Picture above: A caravan of athletes, their families and crews walking from transition to the swim start, roughly 10 minutes away from each other. Later that day, we had to run this hill multiple times.
What followed next was the so-called body marking. Volunteers wrote an athlete’s race number on their arms, and their age on their legs. Meanwhile, my IronMate Christina (who proved to be the best one-person-support-crew one can possibly ask for) was taking my air pump back to the car.
The sun began rising behind a thick pillow of clouds when we started our ten minutes’ walk towards the swim start, at the beach of Lac Tremblant, along with thousands of fellow athletes and their own support crews and families. At some point I stopped to get into my wetsuit. I put a ton of Vaseline onto my neck and under my arms, hoping to prevent any chafing marks during the swim. More and more people arrived, and it was getting pretty tight at the waterfront. Numerous people were saying good-bye to each other, wishing each other success, luck, stamina, and most likely a robust digestive system as well.
I was on my own. I fought my way to the waterline and still had enough time to get into the nicely cool water, flooding my wetsuit and doing some easy strokes as a light warm-up. The National Anthem had already been sung, and now the beat coming from the speakers was anything but calm, loudly waking up the dizzy brains of thousands of black-suited, yellow-headed human bodies. Noticeably, the tension became greater and greater. I lined up where I saw the sign with an anticipated swim time between 1:20h and 1:25, to make sure I can start amongst equally-levelled swimmers. Thus, to avoid unnecessary overtaking manoeuvres in the water. The Daylight allowed a beautiful view across the lake, with low hanging clouds between the surrounding mountains. No wind, no waves, around 17 degrees Celsius air temperature. In other words: A beautiful day to go swim!
Picture above: Being in a good mood before the swim start, wet suit half way up. Arms are already marked with my race number. Only twenty more minutes!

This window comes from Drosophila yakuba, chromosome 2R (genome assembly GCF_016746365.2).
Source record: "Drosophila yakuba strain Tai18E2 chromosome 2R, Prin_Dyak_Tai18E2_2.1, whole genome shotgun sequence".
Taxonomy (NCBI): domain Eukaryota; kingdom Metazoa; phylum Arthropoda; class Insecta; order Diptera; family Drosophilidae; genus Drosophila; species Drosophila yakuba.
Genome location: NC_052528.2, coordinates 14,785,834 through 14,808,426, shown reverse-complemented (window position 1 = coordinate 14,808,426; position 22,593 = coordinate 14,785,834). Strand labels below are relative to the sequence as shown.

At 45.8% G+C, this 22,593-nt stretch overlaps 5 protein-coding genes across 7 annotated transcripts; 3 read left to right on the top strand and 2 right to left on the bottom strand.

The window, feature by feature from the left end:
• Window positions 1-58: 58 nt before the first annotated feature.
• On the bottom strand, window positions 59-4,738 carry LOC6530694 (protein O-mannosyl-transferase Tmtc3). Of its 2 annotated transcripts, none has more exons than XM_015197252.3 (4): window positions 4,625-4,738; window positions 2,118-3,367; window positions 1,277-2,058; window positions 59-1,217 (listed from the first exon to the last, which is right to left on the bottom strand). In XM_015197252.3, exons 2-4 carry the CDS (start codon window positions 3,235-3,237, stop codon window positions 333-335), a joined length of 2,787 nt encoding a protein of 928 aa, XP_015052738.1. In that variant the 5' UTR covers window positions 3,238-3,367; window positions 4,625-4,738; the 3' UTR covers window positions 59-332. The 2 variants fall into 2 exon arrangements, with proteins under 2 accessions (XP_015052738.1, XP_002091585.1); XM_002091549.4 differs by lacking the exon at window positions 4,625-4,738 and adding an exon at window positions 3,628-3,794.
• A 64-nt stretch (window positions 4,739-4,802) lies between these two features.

And then it started – a loud bang, small fireworks, and the professional men were off into the water; among them Lionel Sanders from Canada, who would qualify later today with a second place in the overall ranking for the World Championship (at which he already scored second in 2017). Just some moments later another explosion and the professional women were on their way; among them Sarah True, fourth place at last year’s world championship. Only a few minutes later it was time for everyone else: there was no turning back as the third bang sounded and the Ironman Mont-Tremblant 2019 had finally started for all age group athletes; among them Ludwig Fichte, complete newcomer on the long distance.
Swim: 3.8 kilometers
The race was on! Shortly before 7AM I ran into the water, along with over 2500 other swimmers. My biggest physical challenge so far had started. A mix of euphoria, uncertainty and joyful anticipation overcame me while I was stepping into the lake. The situation almost seemed unreal. Countless times I had watched videos of exactly these moments, each time I got goose bumps, and now I was right in the middle of it – and in front of me 226 long kilometres to the finish line.
They organized a so-called rolling start, now mostly standard in Ironman competitions. The purpose is to pull the field a little apart – every few seconds six athletes were let into the water. Nonetheless, it was still wild at the beginning, for someone who is used to have a full pool lane for himself every week in training. I tried to stay calm, to breathe evenly and not to swim too hectically.
I ignored the light hits I received from my left and right, slowly getting into my rhythm. The swim course at Lac Tremblant consisted of one single lap – basically 1900 metres in one direction, and then 1900 metres back again. Or in other words: 166 lanes in my community center’s pool. After the first 300 meters or so it became much calmer, and I was glad that both my swimming goggles and cap were still on my head. From time to time someone crossed my course from the front or from behind, or you get an arm slammed on your head or calves once in a while, or you swim unintentionally into the hips of another swimmer yourself – the visibility under water was not the best. But generally, everything stayed under control, and I concentrated on my arm stroke; not too strong, but steady, not too much leg involvement, but enough to maintain a stable position. Always rotating actively, controlling the direction every five to ten arm strokes. The course was marked with large floating buoys, each one numbered and reasonably well visible even for my short-sighted eyes. I knew that there would be 12 orange buoys in one direction and 14 yellow ones in the other; moreover, my watch vibrated every 500 meters, so that I could always estimate quite well how much water I had in front or already behind me. On the way back the route was secured by some helpers in kayaks, which was very welcome as an additional possibility of orientation and a nice safety feature.
Picture above: Fireworks to start the competition – 8th annual Ironman Mont-Tremblant! Within the following 15 minutes, 2500 athletes ran into Lac Tremblant and started their long day.